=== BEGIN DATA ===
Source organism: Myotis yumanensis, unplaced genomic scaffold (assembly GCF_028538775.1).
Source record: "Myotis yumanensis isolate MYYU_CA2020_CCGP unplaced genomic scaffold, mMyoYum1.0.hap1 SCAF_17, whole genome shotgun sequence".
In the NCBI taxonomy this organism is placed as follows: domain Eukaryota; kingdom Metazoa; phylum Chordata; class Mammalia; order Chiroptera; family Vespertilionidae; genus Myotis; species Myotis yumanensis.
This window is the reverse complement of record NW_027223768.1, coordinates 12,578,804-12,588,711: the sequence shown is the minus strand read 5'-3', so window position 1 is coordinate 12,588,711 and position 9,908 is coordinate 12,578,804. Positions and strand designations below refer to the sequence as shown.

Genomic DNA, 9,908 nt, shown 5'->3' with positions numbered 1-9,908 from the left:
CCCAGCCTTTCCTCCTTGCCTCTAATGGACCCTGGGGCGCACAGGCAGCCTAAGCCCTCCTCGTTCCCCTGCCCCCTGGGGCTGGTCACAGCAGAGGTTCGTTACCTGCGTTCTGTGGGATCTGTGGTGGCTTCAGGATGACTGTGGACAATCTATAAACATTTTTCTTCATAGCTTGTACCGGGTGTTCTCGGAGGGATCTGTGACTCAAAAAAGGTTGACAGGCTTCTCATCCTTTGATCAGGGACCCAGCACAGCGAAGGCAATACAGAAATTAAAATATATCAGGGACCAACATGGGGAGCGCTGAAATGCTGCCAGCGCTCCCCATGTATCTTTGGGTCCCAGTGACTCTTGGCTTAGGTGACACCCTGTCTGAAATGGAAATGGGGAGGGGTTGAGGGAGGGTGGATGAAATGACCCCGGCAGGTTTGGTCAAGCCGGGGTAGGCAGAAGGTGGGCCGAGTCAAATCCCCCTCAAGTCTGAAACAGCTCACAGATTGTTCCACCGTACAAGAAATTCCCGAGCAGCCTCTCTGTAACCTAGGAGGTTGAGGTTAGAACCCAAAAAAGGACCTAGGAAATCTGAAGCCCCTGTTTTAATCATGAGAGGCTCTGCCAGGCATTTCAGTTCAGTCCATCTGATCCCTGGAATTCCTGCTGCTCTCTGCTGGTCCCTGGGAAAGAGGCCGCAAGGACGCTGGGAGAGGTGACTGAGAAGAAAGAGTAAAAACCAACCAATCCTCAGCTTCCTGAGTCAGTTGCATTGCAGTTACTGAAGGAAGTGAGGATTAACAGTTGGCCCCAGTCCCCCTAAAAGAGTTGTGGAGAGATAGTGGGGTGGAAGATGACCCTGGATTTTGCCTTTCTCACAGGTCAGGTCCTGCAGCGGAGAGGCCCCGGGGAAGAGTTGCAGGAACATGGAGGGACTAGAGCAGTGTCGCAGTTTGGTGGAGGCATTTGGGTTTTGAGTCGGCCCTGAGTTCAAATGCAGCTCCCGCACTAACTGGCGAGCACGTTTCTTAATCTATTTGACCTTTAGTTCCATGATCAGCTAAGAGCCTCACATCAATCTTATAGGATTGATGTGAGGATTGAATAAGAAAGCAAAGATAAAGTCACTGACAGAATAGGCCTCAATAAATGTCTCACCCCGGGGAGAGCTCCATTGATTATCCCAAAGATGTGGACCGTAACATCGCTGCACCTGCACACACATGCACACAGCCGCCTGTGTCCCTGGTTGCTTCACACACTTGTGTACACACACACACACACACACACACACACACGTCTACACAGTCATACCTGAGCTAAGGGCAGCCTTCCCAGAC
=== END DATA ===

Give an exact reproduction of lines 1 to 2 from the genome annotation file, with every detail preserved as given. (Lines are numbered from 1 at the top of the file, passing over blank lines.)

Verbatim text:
Source organism: Myotis yumanensis, unplaced genomic scaffold (assembly GCF_028538775.1).
Source record: "Myotis yumanensis isolate MYYU_CA2020_CCGP unplaced genomic scaffold, mMyoYum1.0.hap1 SCAF_17, whole genome shotgun sequence".